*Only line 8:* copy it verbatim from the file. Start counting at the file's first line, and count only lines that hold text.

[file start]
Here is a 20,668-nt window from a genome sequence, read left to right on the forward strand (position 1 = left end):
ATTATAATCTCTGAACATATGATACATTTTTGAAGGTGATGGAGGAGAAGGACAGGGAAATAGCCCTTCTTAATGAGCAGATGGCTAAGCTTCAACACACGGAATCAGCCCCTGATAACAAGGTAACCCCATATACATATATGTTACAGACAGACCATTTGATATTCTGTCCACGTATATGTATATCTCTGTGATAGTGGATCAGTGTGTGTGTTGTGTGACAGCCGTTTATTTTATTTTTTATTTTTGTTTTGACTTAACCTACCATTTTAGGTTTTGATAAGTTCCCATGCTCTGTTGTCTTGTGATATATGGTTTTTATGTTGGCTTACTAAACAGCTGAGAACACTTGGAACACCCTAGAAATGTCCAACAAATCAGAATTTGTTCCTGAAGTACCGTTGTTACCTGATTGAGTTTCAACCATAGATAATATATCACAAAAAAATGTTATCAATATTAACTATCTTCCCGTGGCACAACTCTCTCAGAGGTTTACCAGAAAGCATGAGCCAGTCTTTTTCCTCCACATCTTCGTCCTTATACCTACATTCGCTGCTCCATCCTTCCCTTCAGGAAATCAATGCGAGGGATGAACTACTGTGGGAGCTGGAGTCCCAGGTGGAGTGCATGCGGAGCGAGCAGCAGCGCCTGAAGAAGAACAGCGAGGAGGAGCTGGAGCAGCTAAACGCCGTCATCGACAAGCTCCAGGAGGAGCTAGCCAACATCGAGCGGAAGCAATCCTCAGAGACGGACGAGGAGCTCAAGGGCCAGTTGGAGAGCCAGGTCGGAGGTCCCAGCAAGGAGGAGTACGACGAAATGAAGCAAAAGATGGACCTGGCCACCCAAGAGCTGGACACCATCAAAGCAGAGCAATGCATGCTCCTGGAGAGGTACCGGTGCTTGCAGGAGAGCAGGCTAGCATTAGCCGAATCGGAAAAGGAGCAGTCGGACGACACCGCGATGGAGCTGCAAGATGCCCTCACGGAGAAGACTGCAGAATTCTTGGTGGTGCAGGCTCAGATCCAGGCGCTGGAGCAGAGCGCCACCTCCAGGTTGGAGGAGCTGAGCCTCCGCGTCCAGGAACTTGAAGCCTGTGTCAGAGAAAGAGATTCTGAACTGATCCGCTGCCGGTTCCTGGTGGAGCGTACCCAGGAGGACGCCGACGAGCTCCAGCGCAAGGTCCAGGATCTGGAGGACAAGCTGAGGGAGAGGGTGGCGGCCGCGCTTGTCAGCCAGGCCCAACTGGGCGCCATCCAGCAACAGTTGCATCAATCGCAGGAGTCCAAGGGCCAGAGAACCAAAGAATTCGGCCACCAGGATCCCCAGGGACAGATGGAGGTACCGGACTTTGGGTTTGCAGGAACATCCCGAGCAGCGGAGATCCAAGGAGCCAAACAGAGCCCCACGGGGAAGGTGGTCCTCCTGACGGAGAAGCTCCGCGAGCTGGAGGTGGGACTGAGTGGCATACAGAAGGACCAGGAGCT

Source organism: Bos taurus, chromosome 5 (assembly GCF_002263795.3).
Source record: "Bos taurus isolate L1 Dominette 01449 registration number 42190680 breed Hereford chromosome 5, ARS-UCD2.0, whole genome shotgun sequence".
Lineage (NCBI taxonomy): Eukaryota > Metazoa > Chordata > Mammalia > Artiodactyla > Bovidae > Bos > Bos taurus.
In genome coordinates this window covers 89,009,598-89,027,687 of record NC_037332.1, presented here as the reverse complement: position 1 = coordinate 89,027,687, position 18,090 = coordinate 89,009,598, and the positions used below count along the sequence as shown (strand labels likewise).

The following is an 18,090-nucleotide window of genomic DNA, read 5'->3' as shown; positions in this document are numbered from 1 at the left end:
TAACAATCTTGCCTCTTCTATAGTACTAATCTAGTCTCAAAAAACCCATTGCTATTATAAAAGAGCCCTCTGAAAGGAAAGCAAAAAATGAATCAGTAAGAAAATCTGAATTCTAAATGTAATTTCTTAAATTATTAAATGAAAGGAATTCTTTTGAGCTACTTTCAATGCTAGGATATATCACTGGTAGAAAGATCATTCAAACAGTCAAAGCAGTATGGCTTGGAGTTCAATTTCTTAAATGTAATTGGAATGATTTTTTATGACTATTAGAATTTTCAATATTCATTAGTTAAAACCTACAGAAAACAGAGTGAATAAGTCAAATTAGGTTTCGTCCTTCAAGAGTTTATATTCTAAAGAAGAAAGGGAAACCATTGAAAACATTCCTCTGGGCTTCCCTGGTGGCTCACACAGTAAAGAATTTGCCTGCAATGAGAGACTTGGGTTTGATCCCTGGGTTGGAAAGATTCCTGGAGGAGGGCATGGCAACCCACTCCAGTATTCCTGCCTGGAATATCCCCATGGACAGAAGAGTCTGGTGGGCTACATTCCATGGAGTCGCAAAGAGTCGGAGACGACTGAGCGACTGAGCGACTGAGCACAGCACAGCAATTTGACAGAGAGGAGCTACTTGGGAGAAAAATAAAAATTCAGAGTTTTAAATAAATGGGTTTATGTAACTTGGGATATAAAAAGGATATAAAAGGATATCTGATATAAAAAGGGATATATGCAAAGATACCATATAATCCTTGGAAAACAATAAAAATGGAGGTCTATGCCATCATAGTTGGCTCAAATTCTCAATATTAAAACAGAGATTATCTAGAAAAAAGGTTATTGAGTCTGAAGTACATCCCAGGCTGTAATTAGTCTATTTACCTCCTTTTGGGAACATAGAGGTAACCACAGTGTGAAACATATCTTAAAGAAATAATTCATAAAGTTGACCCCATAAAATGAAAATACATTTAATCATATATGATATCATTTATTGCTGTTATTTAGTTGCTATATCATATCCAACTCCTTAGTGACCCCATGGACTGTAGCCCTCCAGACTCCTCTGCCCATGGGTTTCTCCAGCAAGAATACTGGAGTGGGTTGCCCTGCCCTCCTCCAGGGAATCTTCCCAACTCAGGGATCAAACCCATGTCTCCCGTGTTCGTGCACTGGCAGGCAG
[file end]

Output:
TAACAATCTTGCCTCTTCTATAGTACTAATCTAGTCTCAAAAAACCCATTGCTATTATAAAAGAGCCCTCTGAAAGGAAAGCAAAAAATGAATCAGTAAGAAAATCTGAATTCTAAATGTAATTTCTTAAATTATTAAATGAAAGGAATTCTTTTGAGCTACTTTCAATGCTAGGATATATCACTGGTAGAAAGATCATTCAAACAGTCAAAGCAGTATGGCTTGGAGTTCAATTTCTTAAATGTAATTGGAATGATTTTTTATGACTATTAGAATTTTCAATATTCATTAGTTAAAACCTACAGAAAACAGAGTGAATAAGTCAAATTAGGTTTCGTCCTTCAAGAGTTTATATTCTAAAGAAGAAAGGGAAACCATTGAAAACATTCCTCTGGGCTTCCCTGGTGGCTCACACAGTAAAGAATTTGCCTGCAATGAGAGACTTGGGTTTGATCCCTGGGTTGGAAAGATTCCTGGAGGAGGGCATGGCAACCCACTCCAGTATTCCTGCCTGGAATATCCCCATGGACAGAAGAGTCTGGTGGGCTACATTCCATGGAGTCGCAAAGAGTCGGAGACGACTGAGCGACTGAGCGACTGAGCACAGCACAGCAATTTGACAGAGAGGAGCTACTTGGGAGAAAAATAAAAATTCAGAGTTTTAAATAAATGGGTTTATGTAACTTGGGATATAAAAAGGATATAAAAGGATATCTGATATAAAAAGGGATATATGCAAAGATACCATATAATCCTTGGAAAACAATAAAAATGGAGGTCTATGCCATCATAGTTGGCTCAAATTCTCAATATTAAAACAGAGATTATCTAGAAAAAAGGTTATTGAGTCTGAAGTACATCCCAGGCTGTAATTAGTCTATTTACCTCCTTTTGGGAACATAGAGGTAACCACAGTGTGAAACATATCTTAAAGAAATAATTCATAAAGTTGACCCCATAAAATGAAAATACATTTAATCATATATGATATCATTTATTGCTGTTATTTAGTTGCTATATCATATCCAACTCCTTAGTGACCCCATGGACTGTAGCCCTCCAGACTCCTCTGCCCATGGGTTTCTCCAGCAAGAATACTGGAGTGGGTTGCCCTGCCCTCCTCCAGGGAATCTTCCCAACTCAGGGATCAAACCCATGTCTCCCGTGTTCGTGCACTGGCAGGCAG